Cri-de-Coeur & Plus ça Change: Jonny Magnanti performing V Reviewed

Back in the day when bus stations were bus stations and not pubs, when cemeteries were graffiti ridden and the streets of Leeds rang to the combined holler of the National Front and the Anti-Nazi League, I used to wish I could escape to London — whatever London was it just seemed bright and mythical — and shed this skin that kept me here.

I did do that, but I returned to a new Leeds of expensive shops, craft ales, news outlets and commercial renaissance.

In the Carriageworks theatre to see Jonny Magnanti perform Tony Harrison’s poem V, an impassioned Leeds audience was right back where we might have begun, Stiff Little Fingers’ Alternative Ulster blasting out, Thatcher’s voice telling antisocial horror stories, Scargill’s defiant cries of ‘no way’ and the pronouncements of the Coal Board ringing hollow in a place where kids now wouldn’t recognise a lump of coal if it tried to shake their hand in the street.

A Leeds lad, Jonny Magnanti inhabited the role with a finely balanced intensity that was both more nuanced and edgier than any smoothly scripted certainty could be. The tiny ellipsis between the cadence of a poet’s rhythm and rhyme and the ebb and flow of the human voice challenges an actor reading V and provided a delicious knife edge for Magnanti to tread. His eyes fixed on the audience, and ours on his, Magnanti — and Harrison — walked us back to a place that was both singular in its insistence on its working class provincial location, and a representation of a modern geo-political dystopia.

Magnanti’s careful removal of his jacket and unfurling of his scarf, the quiet despair with which he lay daffodils on the spray painted grave of mam and dad, were touching. The hand in pocket walk of the middle aged exile counting the hours until he could leave his no-longer-home in Beeston (“I only had an hour between trains”), the repetition of the mantra that his woman waited for him and a fire glowed in the hearth in his now-home, were bitter sweet and replete with discomfort. Can we ever reconcile our wider view of the world with the ties that bind us to our roots? Does education both alienate and empower us? Where do the dark and angry voices go, and how do we defend what we hold dear against torrents of chauvinism and the all too real attractions that violence and bloody mindedness offer?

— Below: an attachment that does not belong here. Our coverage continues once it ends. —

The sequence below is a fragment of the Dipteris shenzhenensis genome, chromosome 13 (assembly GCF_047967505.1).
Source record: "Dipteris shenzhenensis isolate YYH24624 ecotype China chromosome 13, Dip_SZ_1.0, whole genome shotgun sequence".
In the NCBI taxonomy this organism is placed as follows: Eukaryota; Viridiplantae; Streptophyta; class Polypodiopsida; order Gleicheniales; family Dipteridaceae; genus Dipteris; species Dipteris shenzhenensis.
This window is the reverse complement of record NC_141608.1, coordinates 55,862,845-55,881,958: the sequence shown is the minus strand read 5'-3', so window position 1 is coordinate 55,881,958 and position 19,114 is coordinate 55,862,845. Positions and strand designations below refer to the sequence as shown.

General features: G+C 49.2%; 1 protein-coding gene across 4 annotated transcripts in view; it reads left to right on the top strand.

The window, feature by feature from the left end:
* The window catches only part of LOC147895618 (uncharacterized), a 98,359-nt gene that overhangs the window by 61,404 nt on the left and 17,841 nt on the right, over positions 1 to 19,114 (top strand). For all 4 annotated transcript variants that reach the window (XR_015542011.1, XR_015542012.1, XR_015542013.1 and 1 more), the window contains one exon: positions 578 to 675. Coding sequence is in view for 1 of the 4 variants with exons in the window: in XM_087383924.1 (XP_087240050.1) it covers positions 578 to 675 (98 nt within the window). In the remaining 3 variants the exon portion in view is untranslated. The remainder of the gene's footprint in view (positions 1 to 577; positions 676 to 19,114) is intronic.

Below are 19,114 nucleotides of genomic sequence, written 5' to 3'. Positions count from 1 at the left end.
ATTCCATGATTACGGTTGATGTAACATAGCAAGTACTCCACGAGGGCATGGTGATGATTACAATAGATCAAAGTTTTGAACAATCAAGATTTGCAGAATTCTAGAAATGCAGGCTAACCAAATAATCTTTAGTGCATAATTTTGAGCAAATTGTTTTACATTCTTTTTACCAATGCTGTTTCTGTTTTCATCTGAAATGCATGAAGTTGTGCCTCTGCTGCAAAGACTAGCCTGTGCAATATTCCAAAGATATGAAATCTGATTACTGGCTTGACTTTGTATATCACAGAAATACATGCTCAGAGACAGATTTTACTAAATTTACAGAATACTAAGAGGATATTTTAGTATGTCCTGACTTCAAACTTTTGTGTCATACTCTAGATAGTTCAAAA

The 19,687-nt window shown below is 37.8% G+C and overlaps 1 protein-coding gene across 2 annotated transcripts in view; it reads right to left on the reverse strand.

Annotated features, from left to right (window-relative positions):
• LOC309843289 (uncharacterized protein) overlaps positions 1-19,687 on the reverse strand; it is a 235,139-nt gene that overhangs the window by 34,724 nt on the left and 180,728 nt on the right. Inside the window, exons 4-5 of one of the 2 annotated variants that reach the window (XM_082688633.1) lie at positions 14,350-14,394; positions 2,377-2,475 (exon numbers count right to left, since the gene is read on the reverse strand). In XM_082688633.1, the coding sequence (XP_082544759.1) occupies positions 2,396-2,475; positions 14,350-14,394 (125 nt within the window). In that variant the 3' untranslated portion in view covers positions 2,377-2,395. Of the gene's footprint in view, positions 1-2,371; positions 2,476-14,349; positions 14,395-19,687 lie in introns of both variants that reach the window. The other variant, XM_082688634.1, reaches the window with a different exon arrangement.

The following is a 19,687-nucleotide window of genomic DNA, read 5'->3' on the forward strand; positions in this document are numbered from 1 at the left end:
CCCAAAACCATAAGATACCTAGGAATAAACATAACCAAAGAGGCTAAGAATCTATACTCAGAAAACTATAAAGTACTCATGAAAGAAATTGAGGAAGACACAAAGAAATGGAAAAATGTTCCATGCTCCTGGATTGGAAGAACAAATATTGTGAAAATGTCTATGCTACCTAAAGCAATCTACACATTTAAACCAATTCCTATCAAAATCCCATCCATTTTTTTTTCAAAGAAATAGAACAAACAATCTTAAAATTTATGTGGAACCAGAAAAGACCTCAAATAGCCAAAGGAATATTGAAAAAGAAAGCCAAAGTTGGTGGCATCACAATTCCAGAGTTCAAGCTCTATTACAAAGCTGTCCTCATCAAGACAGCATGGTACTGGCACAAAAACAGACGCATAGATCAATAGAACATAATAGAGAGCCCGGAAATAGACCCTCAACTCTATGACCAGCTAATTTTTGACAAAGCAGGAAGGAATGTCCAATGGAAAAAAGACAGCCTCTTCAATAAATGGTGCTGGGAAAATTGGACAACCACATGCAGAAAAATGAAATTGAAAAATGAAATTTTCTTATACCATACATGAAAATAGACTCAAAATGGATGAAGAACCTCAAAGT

This pen’s all I have of magic wand.
I know this world’s so torn but want no other

Magnanti’s Tony veers between assertion of his present self and impassioned addresses to his former self:

Jobless though they are how can these kids,
even though their team’s lost one more game,
believe that the ‘Pakis’, ‘Niggers’, even ‘Yids’
sprayed on the tombstones here should bear the blame?

Magnanati’s performance was cheered long and hard to the strains of Marching on Together, and was followed by a panel discussion chaired by the Yorkshire Post’s culture correspondent Yvette Huddleston with Magnanti, author and journalist Anthony Clavane and Professor John Whale, Director of the University of Leeds Poetry Centre.

This was my Leeds, this is all our Leeds, this is the place we find ourselves in now. Where Harrison’s Tony says “cri-de-coeur” and gets a mouthful of abuse for it, I’d say plus ça change and probably elicit the same. It was something to behold, this defiant recreation of times past that illuminated times both desperately present and utterly relevant.

Karen Tobias-Green is a writer and course leader of Creative Writing at Leeds Arts University